There is some kind of relationship between Klingon and Terran music, but it's rather like two circles which only partially overlap. As a result, there is much, both musically and terminologically, which we do not yet understand. Nevertheless, here's a start:

music meaning musical sound, whether or not a Klingon voice is participating in producing this sound, is QoQ.

sing is bom. But a better translation might be "chant."

song is likewise bom, And the noun "chant" might likewise be somewhat closer to the mark as a translation.

lyric(s) is bom mu'.

compose is qon. Actually, this is the word translated in TKD as the verb "record," meaning to make a record of something (whether this record be written or a digital recording or an old-fashioned wax cylinder or anything). Apparently Klingon songs are not composed by anybody, they're just out there, waiting to be hunted down, trapped, and logged (that is, written down and/or taught to others).

The object of  jatlh "speak" is that which is spoken.  Thus, it's OK to say "speak a language," for example:

tlhIngan Hol Dajatlh "you speak Klingon" (tlhIngan Hol "Klingon language," Dajatlh "you speak it")

But it's also OK to say "speak an address, speak a lecture," for example:

SoQ Dajatlh you speak an address or, more colloquially, you deliver an address or you make a speech (SoQ speech, lecture, address)

To say simply:

jatlh he/she speaks

implies "he/she speaks it," where "it" is a language or a lecture or whatever.

The indirect object of jatlh, when expressed, is the hearer/listener. Thus:

qama'pu'vaD tlhIngan Hol Dajatlh you speak Klingon to the prisoners (qama'pu'vaD "for the prisoners)

qama'pu'vaD SoQ Dajatlh you make a speech to the prisoners

When the indirect object (in this case, the hearer) is first or second person, the pronominal prefix which normally indicates first or second person object may be used.  There are other examples of this sort of thing with other verbs.  For example, someone undergoing the Rite of Ascension says:

tIqwIj Sa'angnIS I must show you [plural] my heart (tIqwIj my heart Sa'angnIS I must show you [plural] it)

The pronominal prefix in this phrase is Sa-, which means "I [do something to] all of you" in such sentences as:

Salegh I see you [plural]

but when there's already an object (in this case, tIqwIj my heart), the "object" of the prefix is interpreted as the indirect object, so Sa- means I [do something to] it for you or the like.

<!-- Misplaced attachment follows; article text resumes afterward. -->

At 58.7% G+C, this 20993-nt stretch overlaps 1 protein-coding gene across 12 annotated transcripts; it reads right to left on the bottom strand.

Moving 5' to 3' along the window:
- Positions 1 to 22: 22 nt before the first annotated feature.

Since the object of jatlh is that which is spoken, and since "you" or "I" or "we" cannot be spoken (and therefore cannot be the object of the verb), if the verb is used with a pronominal prefix indicating a first- or second-person object, that first or second person is the indirect object.

Which is a not very elegant way of saying that qajatlh means I speak to you or, more literally, perhaps I speak it to you where it is a language or a speech or whatever:

qajatlh I speak to you

Sajatlh I speak to you [plural]

chojatlh you speak to me

tlhIngan Hol qajatlh I speak Klingon to you

There's another wrinkle to this.  The verb jatlh can also be used when giving direct quotations:

tlhIngan jIH jatlh he/she says, "I am a Klingon" (jIH I)

jatlh tlhIngan jIH he/she says, "I am a Klingon"

With verbs of saying, such as jatlhja', and HIt, the phrase that is being said or cited may come before or after the verb.

If the speaker is first or second person, the pronominal prefix indicating "no object" is used:

tlhIngan jIH jIjatlh I say, "I am a Klingon" (jIjatlh I speak)

tlhIngan jIH bIjatlh you say, "I am a Klingon" (bIjatlh you speak)

There are instances where the pronominal prefix marks a big distinction in meaning:

tlhIngan Hol Dajatlh you speak Klingon (Dajatlh you speak it)

tlhIngan Hol bIjatlh you say, "Klingon language" [that is you say the phrase "Klingon language"]